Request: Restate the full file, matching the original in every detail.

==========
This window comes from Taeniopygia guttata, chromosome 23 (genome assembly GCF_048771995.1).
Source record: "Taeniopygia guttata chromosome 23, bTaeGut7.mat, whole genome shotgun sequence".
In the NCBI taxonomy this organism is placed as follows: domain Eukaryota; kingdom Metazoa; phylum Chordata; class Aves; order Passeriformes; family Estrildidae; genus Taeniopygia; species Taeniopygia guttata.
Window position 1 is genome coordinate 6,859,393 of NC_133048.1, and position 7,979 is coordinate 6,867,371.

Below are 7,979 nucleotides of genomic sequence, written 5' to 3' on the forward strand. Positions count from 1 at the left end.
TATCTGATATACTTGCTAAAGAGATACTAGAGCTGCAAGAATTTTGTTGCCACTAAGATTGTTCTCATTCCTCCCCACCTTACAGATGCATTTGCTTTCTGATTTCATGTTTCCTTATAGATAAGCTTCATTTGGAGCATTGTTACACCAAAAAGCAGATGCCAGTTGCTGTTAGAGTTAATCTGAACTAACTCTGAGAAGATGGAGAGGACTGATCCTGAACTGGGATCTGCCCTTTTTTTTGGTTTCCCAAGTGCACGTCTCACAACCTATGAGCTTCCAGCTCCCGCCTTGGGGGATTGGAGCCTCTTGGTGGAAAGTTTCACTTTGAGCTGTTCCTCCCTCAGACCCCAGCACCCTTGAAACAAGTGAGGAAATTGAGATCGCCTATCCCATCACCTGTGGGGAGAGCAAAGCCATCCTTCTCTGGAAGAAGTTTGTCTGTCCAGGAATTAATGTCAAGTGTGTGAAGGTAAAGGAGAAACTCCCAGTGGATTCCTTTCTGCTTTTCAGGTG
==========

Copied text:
This window comes from Taeniopygia guttata, chromosome 23 (genome assembly GCF_048771995.1).
Source record: "Taeniopygia guttata chromosome 23, bTaeGut7.mat, whole genome shotgun sequence".
In the NCBI taxonomy this organism is placed as follows: domain Eukaryota; kingdom Metazoa; phylum Chordata; class Aves; order Passeriformes; family Estrildidae; genus Taeniopygia; species Taeniopygia guttata.
Window position 1 is genome coordinate 6,859,393 of NC_133048.1, and position 7,979 is coordinate 6,867,371.

Below are 7,979 nucleotides of genomic sequence, written 5' to 3' on the forward strand. Positions count from 1 at the left end.
TATCTGATATACTTGCTAAAGAGATACTAGAGCTGCAAGAATTTTGTTGCCACTAAGATTGTTCTCATTCCTCCCCACCTTACAGATGCATTTGCTTTCTGATTTCATGTTTCCTTATAGATAAGCTTCATTTGGAGCATTGTTACACCAAAAAGCAGATGCCAGTTGCTGTTAGAGTTAATCTGAACTAACTCTGAGAAGATGGAGAGGACTGATCCTGAACTGGGATCTGCCCTTTTTTTTGGTTTCCCAAGTGCACGTCTCACAACCTATGAGCTTCCAGCTCCCGCCTTGGGGGATTGGAGCCTCTTGGTGGAAAGTTTCACTTTGAGCTGTTCCTCCCTCAGACCCCAGCACCCTTGAAACAAGTGAGGAAATTGAGATCGCCTATCCCATCACCTGTGGGGAGAGCAAAGCCATCCTTCTCTGGAAGAAGTTTGTCTGTCCAGGAATTAATGTCAAGTGTGTGAAGGTAAAGGAGAAACTCCCAGTGGATTCCTTTCTGCTTTTCAGGTG